Interview: Mohammed Alshaali for Gulf Craft
It is remarkable that Mohammed Alshaali ever had time to start a yacht building business, but heart and enthusiasm are more than enough to get things moving.
“If you don’t wake up at six o’clock in the morning thinking about boats, then you shouldn’t be in this business.” For Mohammed Hussein Alshaali, Chairman of Gulf Craft, the emotional involvement goes back a very long way. When he says, “I was born on the beach” it is not a throwaway line. Alshaali’s father was a sea captain in the days when fishing and pearling were the staple maritime trades in what were then called the Trucial States – a British Protectorate that became the United Arab Emirates in 1971. “My father made trading voyages all the way to East Africa, and I was brought up on tales of seafaring and the challenges of the sea,” he reflects, “and these became deeply ingrained in my memory.” There really is salt water in his veins.
Early experiences of boat building were strictly experimental – young boys messing about with boats. A fuel tank ‘glued’ together with tar was not something to be repeated. “The boat sank anyway, but fortunately we could swim.” Alshaali survived long enough to collect a degree in Management and Economy from Beirut Arab University and then joined the UAE Foreign Ministry, where a distinguished career took him to Ambassadorships in Washington and at the UN in New York and Geneva. But that’s nothing do with building boats… “All my free time, I always went back to the water. I love fishing. I bought a small boat, a Wellcraft, and shipped it from the US to Dubai… and a year later I bought another one, just 2ft longer. Then my brother and I wondered why we were spending so much money shipping boats, and why didn’t we build them ourselves? And that’s how Gulf Craft was born, in 1982.” (For the record, the company is presently ranked 10th in the 2014 Global Order Book of Superyacht Shipyards).
“We used our capital to buy expertise. We bought moulds from the US, but the design was for a lake boat which was unsuitable for the local conditions, so we went back and redesigned… it was a very steep learning curve, and it was a very hectic time,” says Alshaali, but with a smile that says it was also exciting and hugely enjoyable. “We learned a lot during those first 10 years.” The first proper production boat out of the yard was a Colvic 53 designed by John Bennett, and in 1996 Gulf Craft invited Massimo Gregory to design a 77’ motoryacht that gradually expanded itself in an 82-footer. “We sold the first one to the President of the UAE, Sheikh Zayed bin Nahyyan.”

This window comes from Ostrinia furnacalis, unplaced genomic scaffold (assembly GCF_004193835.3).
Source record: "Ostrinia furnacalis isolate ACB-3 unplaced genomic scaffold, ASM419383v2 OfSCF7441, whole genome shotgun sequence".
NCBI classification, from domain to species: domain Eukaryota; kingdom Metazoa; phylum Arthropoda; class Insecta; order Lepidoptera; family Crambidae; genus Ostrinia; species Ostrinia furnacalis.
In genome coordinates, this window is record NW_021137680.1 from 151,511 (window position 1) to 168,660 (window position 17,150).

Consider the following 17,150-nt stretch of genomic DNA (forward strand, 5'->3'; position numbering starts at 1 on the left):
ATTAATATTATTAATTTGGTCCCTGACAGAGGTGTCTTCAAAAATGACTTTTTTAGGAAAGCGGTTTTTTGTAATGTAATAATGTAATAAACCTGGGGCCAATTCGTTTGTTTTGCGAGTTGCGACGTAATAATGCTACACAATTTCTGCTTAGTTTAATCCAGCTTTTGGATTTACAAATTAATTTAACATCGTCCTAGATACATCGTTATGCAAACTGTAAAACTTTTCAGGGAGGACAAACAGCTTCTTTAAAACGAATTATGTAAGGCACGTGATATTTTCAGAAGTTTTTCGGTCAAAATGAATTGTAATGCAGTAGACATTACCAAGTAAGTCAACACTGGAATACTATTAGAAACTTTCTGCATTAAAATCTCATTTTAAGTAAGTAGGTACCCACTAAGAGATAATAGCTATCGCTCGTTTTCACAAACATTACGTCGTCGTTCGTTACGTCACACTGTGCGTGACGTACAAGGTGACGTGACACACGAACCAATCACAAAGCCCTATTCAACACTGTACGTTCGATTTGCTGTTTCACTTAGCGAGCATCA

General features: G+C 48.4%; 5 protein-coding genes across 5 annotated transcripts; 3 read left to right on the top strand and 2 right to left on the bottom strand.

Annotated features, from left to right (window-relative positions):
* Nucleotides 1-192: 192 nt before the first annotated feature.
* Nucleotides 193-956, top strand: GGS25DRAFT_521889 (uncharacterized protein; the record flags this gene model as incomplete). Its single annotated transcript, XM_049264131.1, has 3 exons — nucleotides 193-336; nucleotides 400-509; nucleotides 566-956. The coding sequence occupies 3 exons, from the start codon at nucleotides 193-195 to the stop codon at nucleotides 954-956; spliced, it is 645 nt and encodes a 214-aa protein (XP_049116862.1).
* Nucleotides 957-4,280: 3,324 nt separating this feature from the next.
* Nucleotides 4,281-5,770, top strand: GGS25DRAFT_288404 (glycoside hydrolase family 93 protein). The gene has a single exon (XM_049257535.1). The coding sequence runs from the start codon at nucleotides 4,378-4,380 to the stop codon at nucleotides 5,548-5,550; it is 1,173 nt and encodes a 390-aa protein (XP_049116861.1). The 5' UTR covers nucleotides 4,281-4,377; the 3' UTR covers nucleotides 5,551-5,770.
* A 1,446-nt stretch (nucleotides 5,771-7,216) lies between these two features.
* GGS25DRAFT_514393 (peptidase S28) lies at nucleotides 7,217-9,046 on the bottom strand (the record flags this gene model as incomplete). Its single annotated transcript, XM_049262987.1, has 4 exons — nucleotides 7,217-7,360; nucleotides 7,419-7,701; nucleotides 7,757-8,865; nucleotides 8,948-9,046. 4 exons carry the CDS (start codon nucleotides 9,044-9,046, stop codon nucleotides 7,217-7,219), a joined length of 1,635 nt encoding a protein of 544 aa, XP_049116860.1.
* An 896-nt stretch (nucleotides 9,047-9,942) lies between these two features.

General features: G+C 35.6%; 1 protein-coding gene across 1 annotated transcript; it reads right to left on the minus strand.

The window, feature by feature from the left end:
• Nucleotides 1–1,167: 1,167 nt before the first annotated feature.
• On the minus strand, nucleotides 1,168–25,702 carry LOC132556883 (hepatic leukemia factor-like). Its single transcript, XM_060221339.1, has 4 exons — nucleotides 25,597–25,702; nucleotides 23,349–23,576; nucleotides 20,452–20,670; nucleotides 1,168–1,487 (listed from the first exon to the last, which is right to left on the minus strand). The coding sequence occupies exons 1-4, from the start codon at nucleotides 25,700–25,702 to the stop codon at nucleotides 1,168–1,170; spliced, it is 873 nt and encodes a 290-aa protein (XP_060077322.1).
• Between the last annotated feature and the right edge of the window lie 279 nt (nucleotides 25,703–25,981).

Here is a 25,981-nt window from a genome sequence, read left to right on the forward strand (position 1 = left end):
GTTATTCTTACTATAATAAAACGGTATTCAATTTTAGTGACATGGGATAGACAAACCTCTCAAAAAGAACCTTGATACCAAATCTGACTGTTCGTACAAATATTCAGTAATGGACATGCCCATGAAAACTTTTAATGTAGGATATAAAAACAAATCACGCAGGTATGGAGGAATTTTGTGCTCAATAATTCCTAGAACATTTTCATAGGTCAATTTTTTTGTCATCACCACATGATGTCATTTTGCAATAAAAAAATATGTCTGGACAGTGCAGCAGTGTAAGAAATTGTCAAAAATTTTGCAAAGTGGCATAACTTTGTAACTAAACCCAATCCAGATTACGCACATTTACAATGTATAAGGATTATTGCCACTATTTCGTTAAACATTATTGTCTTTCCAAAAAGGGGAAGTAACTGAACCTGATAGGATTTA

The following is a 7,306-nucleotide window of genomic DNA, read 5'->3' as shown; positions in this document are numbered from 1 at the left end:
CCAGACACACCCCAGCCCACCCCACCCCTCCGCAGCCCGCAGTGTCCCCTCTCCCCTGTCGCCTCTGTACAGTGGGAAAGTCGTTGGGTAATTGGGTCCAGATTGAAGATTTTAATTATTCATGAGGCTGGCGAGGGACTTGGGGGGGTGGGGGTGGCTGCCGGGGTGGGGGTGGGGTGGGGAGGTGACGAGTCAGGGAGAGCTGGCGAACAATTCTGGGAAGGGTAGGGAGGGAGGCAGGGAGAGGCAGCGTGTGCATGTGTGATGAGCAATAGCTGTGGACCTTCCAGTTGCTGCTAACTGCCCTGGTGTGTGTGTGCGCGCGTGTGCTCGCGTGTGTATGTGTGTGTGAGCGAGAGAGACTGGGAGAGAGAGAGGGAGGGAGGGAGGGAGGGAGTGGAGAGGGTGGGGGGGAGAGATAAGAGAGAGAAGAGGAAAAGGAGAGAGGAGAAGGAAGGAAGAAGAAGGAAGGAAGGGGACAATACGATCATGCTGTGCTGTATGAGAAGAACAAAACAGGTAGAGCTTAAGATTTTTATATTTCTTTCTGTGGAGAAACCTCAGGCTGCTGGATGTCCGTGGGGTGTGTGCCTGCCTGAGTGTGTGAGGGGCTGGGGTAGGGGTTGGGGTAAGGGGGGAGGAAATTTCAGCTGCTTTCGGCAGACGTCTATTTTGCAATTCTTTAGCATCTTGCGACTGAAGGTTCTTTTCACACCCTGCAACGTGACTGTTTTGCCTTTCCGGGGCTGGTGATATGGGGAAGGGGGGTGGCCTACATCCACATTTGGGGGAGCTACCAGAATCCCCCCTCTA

Over the years, many notable names have been involved with Gulf Craft – Frank Mulder and Evan Marshall to name but two. Alshaali thinks for a moment. “We always had the passion, and that was natural, but passion and ambition have to be tempered by ability. This is very important. You really can’t start building 100ft+ superyachts on day one. There is a sort of apprenticeship that you have to go through. A 100ft boat is not simply two 50-footers end-to-end together. It’s going to be almost ten times the volume, and a hundred times more complicated. At each stage of our growth we have been successful because we always ‘listened’ to our ability and kept an eye on the quality.”
In 1993 Gulf Craft yachts started appearing in Asia – principally Malaysia and Thailand – and in 2001 the company introduced the Majesty Yachts series, starting with the 66’ and then the 77’. These were aimed squarely at the US market and went on display at the Fort Lauderdale Boat Show, but the market for a Middle East-built boat was never going to be good in the aftermath of 9/11.
So Gulf Craft went back to building smaller boats, and then gradually expanded all over again. Top of the range are presently the Majesty 125 and Majesty 135 tri-deckers, with a 155 due to be launched in Umm Al Quwain in June this year. “The market has shifted in recent years,” reports Alshaali, “and we are now selling almost 40% of our production straight into the Middle East. We are positioned in a very strategic location – close to the traditional yacht markets of Europe, and on the edge of a fast-developing Asia. It’s a good place to be.” Along the way Gulf Craft have been obliged to develop a super-efficient production supply chain. “We source components from all over the world, and what we can’t find easily and at a good price, we make ourselves. This forces us to produce our yachts in a timely manner and in an economical way. We can’t just go down the road to the chandlery for a different size shackle because we have changed our mind… It encourages attention to detail in the process, and efficient production planning.”
After 32 years of operation, Gulf Craft has staff that have been with the company since the start. Alshaali is proud of that. “Experience is probably more valuable than anything else I can think of. You also need stability in this business: yacht building is a high-value low-units business. It doesn’t work on quarterly returns. Before the global financial crisis there were five very good years of business, but still some builders were saddled with huge and unrealistic debt. If you are not making money in the good times, how can you survive in the lean times?”
Mohammed Alshaali has now forsaken the Diplomatic receptions to concentrate on building boats. He still loves to fish, and is able to do so in rather more luxury than he did 30 years ago. And he still wakes up at six o’clock in the morning thinking about building boats.
Text and portrait by Guy Nowell, Editor-at-Large, Yacht Style
This story first appeared in Yacht Style.